The leader of the UK’s six million trade union members is demanding an extension of the coronavirus furlough scheme to prevent “a tsunami of job losses”.
In a direct appeal to Chancellor Rishi Sunak, TUC General Secretary Frances O’Grady says the pandemic won’t end in October, so neither should government support for jobs.
She is pledging to work with Mr Sunak, as unions did in setting up the furlough scheme, to stop “the catastrophe of mass unemployment” and is urging him: “Don’t walk away.”
Ms O’Grady’s plea comes in her keynote speech at a two-day COVID-secure TUC conference in London, with a small invited group in Congress House and union members across Britain joining online.
On day two, Sir Keir Starmer will give his first speech as Labour leader to the TUC Congress, in person at Congress House and followed by a Q&A with Ms O’Grady and frontline workers.
The TUC says its conference this year will focus on the impact of coronavirus and what action is needed to protect jobs and livelihoods in the weeks and months ahead.
Ms O’Grady is also hitting out at claims that the chancellor is poised to scrap the rise in the minimum wage from £8.72 to £9.21 due next April because he can’t afford it after coronavirus.
In her speech, the TUC leader will say: “Unions pushed for the jobs retention scheme. Millions of livelihoods were saved – both employees and the self-employed.
“From this Thursday it will be just 45 days before the JRS ends. That’s the notice period that companies have to give if they intend to make mass redundancies.
“If the government doesn’t act we face a tsunami of job losses. So my message to the chancellor is this:
“We worked together once before. We are ready to work with you again – if you are serious about stopping the catastrophe of mass unemployment. Rishi Sunak: stand by working families – don’t walk away.”
Responding to the TUC leader’s call, a government spokesman said: “Supporting jobs is an absolute priority which is why we’ve set out a comprehensive plan for jobs to protect, create and support jobs across the UK by providing significant, targeted support where it is needed the most.
“We are continuing to support livelihoods and incomes through our £2bn Kickstart scheme, creating incentives for training and apprenticeships, a £1,000 retention bonus for businesses that can bring furloughed employees back to work, and doubling the number of frontline work coaches to help people find work.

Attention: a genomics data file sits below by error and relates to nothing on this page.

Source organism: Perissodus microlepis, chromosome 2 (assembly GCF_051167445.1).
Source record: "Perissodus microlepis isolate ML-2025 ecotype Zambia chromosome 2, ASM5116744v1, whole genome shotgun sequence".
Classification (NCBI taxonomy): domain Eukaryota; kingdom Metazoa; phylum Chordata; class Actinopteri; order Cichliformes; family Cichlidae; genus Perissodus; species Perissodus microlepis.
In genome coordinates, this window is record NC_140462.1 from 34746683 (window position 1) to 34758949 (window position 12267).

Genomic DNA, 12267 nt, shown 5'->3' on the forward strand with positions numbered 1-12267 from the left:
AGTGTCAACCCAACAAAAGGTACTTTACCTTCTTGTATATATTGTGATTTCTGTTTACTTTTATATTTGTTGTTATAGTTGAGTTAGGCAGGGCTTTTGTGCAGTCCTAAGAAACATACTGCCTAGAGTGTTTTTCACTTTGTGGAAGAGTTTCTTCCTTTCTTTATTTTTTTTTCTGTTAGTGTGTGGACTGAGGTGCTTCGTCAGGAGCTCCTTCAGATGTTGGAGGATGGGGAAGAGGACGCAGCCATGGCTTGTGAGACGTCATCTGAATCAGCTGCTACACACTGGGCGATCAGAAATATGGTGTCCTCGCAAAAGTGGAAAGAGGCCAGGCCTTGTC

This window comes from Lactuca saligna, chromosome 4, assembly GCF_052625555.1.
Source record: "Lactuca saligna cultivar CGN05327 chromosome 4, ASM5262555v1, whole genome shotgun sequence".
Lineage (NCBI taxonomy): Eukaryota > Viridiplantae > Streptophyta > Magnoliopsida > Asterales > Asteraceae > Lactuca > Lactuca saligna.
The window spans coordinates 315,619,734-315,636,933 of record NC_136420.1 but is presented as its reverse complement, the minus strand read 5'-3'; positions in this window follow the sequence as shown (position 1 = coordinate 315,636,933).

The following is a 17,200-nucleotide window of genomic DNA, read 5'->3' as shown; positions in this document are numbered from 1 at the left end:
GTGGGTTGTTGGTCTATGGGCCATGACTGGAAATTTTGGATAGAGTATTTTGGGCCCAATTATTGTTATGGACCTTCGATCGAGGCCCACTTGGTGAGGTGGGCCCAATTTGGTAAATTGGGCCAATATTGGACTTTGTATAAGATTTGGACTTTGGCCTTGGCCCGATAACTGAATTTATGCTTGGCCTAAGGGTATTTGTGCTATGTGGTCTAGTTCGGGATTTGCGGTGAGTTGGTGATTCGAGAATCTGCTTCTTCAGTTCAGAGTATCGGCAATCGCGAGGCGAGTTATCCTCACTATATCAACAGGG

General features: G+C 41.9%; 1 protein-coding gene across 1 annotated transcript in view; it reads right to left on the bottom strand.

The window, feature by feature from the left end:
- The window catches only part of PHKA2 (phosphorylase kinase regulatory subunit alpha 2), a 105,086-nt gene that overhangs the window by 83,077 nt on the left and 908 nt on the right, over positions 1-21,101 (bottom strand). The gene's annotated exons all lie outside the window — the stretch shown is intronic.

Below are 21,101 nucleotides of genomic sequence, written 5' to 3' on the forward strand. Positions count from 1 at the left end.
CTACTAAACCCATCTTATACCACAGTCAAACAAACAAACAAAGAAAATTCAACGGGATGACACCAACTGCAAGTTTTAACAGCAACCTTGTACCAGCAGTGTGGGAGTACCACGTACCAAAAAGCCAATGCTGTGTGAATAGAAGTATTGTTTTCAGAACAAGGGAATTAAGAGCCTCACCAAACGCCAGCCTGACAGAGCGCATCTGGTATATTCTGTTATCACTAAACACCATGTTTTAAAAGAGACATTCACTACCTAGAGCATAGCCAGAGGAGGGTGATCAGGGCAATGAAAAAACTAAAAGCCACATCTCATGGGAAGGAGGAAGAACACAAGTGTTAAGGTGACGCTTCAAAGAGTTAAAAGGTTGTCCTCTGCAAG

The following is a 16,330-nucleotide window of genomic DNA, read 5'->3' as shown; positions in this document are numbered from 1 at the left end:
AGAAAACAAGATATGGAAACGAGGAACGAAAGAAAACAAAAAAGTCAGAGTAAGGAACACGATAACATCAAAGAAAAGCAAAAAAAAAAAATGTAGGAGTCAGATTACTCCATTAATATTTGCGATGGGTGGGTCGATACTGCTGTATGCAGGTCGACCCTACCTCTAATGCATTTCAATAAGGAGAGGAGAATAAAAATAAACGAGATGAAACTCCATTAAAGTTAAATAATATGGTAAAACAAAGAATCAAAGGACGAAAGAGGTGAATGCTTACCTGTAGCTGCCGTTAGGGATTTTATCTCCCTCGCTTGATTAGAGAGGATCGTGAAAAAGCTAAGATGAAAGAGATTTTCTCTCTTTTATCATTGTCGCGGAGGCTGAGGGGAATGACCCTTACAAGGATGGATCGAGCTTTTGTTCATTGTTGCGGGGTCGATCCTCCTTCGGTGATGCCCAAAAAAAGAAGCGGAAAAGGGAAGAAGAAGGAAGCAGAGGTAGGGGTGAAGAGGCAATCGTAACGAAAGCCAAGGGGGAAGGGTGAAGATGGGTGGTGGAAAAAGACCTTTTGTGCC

“We are also supporting and protecting jobs in the tourism and hospitality sectors through our VAT cut and last month’s Eat Out to Help Out scheme.”
In her speech, Ms O’Grady will talk of a need to keep people in work and highlight a TUC plan to build on the Jobs Retention Scheme, including bringing people back to work on shorter hours.
“The pandemic isn’t scheduled to end in October so neither should state support for jobs,” she will say.
“It’s so much better to keep people working, paying their taxes, spending and helping to rebuild the economy.
“The price of unemployment is always too high. And it’s always paid by ordinary working families. That’s why we are proposing a new job protection and skills deal – a three-way bargain.
“Employers must bring people back, starting on shorter hours. During downtime workers must take part in training and up-skilling.
“And for the time they are not working, the state will subsidise wages, on condition that employers continue to pay at least 80% of the normal rate.”
She will add: “When the crisis began, the chancellor said he would do ‘whatever it takes’. He must keep that promise.
“Some will ask can the country afford to do it? The answer is – we can’t afford not to.”
Demanding the national living wage rise goes ahead as planned, Ms O’Grady will also say: “Coronavirus is no leveller. It has exposed huge inequality in modern Britain.
“Hard work should pay for everyone, no matter who you are or what kind of job you do. Yet many of those who kept this country going through the crisis don’t get the respect they deserve.
“They do valuable, skilled work. But they are short changed.
“The minimum wage – the wage of two million key workers – must rise as planned. Ministers: don’t punch down.
“Key workers have shown courage and dedication. Now it’s time for government and employers to repay that debt by fixing their contracts, raising their pay and giving people dignity at work.”